Sobti was revolutionary in her writings, boldly exploring the limits of language and sexuality at a time when very few women writers dared to do so, especially in Hindi. The most eloquent work in this respect is her Mitro Marjani, published in 1967. But this revolutionary spirit did not fortunately limit her to categories of the woman writer or feminist writer. Rather, what we see in her is an androgynous spirit that prompted her to write Hum Hashmat in the male voice. As explained by the editors in their Introduction, “she wanted to create within herself an androgynous self; she wanted to have an alter ego or a self that would give her another perspective from within.” It is interesting to note the coincidental similarity of this with Virginia Woolf’s concept of the androgynous mind which is “woman-manly” or “man-womanly”.
The Joginder Paul anthology titled Joginder Paul: The Writerly Writer is edited by Chandana Dutta and is organised around similar lines as the Sobti volume. Borrowing the term from French literary theorist Roland Barthes, the editor in her preface describes Paul as a ‘writerly writer’ who leaves his texts open-ended, thereby allowing the reader greater freedom in the reading process.
Paul, like his contemporary Sobti, lived through the harrowing experiences of the Partition, which moulded his literary writings to a great extent. His migration to Nairobi in Kenya after marriage added another dimension to his writings, which was of a cosmopolitanism that we rarely find in an Indian language writer. For instance, his anthology Dharti ki Kaal is the first Urdu story collection about Africa. Like Franz Kafka, who wrote in German in Czechoslovakia, Paul’s decision to write in Urdu about Kenya brings to mind the numerous debates that have arisen with respect to the choice of language, especially in the Indian context. Paul’s conscious preference of Urdu over English validates many Indian bhasha writers’ conviction that only the mother-tongue can convey the depth of emotions.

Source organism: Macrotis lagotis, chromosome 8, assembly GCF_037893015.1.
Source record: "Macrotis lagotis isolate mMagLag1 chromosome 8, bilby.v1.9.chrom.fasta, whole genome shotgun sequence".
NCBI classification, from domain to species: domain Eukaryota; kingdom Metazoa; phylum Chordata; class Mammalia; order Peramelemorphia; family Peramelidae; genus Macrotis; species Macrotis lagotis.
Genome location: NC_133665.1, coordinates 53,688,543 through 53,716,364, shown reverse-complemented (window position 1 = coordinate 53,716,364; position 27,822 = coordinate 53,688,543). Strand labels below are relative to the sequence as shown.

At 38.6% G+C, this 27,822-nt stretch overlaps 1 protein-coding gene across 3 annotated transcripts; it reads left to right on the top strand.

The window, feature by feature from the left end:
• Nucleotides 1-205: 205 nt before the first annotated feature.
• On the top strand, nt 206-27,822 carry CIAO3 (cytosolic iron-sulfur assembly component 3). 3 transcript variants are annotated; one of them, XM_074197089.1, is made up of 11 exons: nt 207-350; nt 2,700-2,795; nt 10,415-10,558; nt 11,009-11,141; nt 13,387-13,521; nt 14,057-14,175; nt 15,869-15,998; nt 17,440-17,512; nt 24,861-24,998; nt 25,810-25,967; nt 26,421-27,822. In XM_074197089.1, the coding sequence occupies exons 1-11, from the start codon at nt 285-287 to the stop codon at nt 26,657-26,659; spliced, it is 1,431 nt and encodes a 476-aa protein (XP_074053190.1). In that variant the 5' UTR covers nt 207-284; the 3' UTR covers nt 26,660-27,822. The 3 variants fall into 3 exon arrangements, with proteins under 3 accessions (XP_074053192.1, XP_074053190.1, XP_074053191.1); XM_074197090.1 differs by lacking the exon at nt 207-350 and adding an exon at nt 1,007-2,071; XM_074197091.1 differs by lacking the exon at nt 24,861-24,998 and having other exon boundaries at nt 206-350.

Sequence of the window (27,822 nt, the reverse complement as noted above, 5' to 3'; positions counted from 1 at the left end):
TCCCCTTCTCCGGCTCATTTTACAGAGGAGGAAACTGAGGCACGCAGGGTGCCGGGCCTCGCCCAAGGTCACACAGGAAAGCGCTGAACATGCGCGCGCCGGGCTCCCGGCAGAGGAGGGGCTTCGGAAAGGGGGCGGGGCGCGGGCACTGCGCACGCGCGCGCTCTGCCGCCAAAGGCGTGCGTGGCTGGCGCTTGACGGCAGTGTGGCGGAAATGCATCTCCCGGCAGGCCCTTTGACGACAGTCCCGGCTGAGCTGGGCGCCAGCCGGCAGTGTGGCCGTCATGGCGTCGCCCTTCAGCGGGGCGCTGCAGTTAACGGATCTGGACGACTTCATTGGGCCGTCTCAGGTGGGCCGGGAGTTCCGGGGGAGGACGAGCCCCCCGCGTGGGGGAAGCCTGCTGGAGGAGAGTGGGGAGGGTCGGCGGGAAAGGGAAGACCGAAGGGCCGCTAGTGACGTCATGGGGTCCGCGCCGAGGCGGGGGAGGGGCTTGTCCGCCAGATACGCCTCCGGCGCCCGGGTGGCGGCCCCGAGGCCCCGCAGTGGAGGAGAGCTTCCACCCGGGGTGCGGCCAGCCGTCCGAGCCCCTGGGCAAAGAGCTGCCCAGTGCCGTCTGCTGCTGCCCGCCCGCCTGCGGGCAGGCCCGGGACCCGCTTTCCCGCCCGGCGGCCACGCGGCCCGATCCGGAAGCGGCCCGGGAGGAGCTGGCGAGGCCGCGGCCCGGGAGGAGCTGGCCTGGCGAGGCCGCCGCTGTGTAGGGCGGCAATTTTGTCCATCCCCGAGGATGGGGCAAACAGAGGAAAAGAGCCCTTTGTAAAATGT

Paul is the inheritor of the Urdu literary legacy handed down by writers such as Saadat Hasan Manto, Ismat Chughtai and Krishan Chander, and like in the works of most of these Partition writers, the nation is a looming presence in many of his works, too. For instance, the extract “The Story of India” from a longer work of the same name, points to how tradition and a highly developed historical consciousness can be counter-productive: “The pressure of acidity caused by excessive consumption of ancient legacy has rendered our national masters too impatient for balanced movement, so we, whose steps depend entirely on whatever they decide to do, keep following them in their painful acrobatics”. The prescience of this observation cannot be lost on us readers in contemporary India.